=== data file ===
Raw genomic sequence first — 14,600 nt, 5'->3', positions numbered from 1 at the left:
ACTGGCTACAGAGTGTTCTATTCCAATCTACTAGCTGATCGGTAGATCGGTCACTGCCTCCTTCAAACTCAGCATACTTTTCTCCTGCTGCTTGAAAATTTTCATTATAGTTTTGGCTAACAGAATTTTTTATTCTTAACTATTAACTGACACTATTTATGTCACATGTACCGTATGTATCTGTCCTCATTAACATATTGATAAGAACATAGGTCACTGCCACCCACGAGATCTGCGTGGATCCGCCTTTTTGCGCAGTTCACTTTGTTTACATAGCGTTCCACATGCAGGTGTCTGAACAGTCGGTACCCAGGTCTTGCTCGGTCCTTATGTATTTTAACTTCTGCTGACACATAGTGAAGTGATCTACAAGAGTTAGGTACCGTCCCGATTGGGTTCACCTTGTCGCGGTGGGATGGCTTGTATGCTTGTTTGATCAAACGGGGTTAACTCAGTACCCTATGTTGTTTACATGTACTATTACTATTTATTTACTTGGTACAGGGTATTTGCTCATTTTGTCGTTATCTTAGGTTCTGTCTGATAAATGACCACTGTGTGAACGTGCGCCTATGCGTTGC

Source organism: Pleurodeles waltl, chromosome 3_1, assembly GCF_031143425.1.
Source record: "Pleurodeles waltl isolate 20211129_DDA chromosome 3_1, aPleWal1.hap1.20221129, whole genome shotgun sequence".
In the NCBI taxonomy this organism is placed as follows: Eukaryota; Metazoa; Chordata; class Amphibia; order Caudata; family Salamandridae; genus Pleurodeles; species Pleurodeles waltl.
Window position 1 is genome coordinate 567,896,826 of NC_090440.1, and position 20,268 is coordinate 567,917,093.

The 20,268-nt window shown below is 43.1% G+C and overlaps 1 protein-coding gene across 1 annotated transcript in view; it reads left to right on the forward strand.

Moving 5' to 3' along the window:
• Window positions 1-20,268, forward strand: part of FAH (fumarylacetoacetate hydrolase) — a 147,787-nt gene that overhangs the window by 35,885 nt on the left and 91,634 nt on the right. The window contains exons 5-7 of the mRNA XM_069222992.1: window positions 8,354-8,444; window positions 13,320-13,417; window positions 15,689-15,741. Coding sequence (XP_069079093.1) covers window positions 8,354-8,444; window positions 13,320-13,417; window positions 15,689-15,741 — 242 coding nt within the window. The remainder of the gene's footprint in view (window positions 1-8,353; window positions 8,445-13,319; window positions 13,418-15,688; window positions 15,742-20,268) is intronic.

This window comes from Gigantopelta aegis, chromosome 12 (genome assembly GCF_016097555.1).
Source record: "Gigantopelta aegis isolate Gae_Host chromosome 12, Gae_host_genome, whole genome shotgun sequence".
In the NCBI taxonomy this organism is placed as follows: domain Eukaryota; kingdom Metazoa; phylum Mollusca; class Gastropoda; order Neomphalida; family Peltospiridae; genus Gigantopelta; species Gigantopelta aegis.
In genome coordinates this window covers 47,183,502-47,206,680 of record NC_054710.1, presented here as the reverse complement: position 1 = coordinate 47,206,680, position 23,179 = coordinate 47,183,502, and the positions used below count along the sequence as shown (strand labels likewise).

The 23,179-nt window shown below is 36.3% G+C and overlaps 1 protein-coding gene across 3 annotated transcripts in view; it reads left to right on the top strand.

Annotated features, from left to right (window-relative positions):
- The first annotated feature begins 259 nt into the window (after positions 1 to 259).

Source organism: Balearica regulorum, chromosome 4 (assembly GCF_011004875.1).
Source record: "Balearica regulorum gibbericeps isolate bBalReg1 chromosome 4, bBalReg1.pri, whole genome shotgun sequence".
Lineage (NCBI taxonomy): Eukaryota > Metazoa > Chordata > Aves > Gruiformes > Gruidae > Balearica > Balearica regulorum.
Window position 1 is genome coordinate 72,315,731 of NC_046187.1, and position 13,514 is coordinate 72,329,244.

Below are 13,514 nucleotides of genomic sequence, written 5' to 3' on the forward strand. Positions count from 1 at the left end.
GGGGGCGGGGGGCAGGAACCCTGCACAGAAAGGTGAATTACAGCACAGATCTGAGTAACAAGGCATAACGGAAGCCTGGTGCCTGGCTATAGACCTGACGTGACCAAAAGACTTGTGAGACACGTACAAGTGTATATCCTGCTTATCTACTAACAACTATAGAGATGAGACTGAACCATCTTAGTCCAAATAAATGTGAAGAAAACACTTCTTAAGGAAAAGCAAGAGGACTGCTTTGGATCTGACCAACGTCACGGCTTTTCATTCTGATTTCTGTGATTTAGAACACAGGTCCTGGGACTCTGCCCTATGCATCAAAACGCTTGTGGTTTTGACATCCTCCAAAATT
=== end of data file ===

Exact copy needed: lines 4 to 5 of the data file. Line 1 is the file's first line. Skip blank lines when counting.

Source record: "Pleurodeles waltl isolate 20211129_DDA chromosome 3_1, aPleWal1.hap1.20221129, whole genome shotgun sequence".
In the NCBI taxonomy this organism is placed as follows: Eukaryota; Metazoa; Chordata; class Amphibia; order Caudata; family Salamandridae; genus Pleurodeles; species Pleurodeles waltl.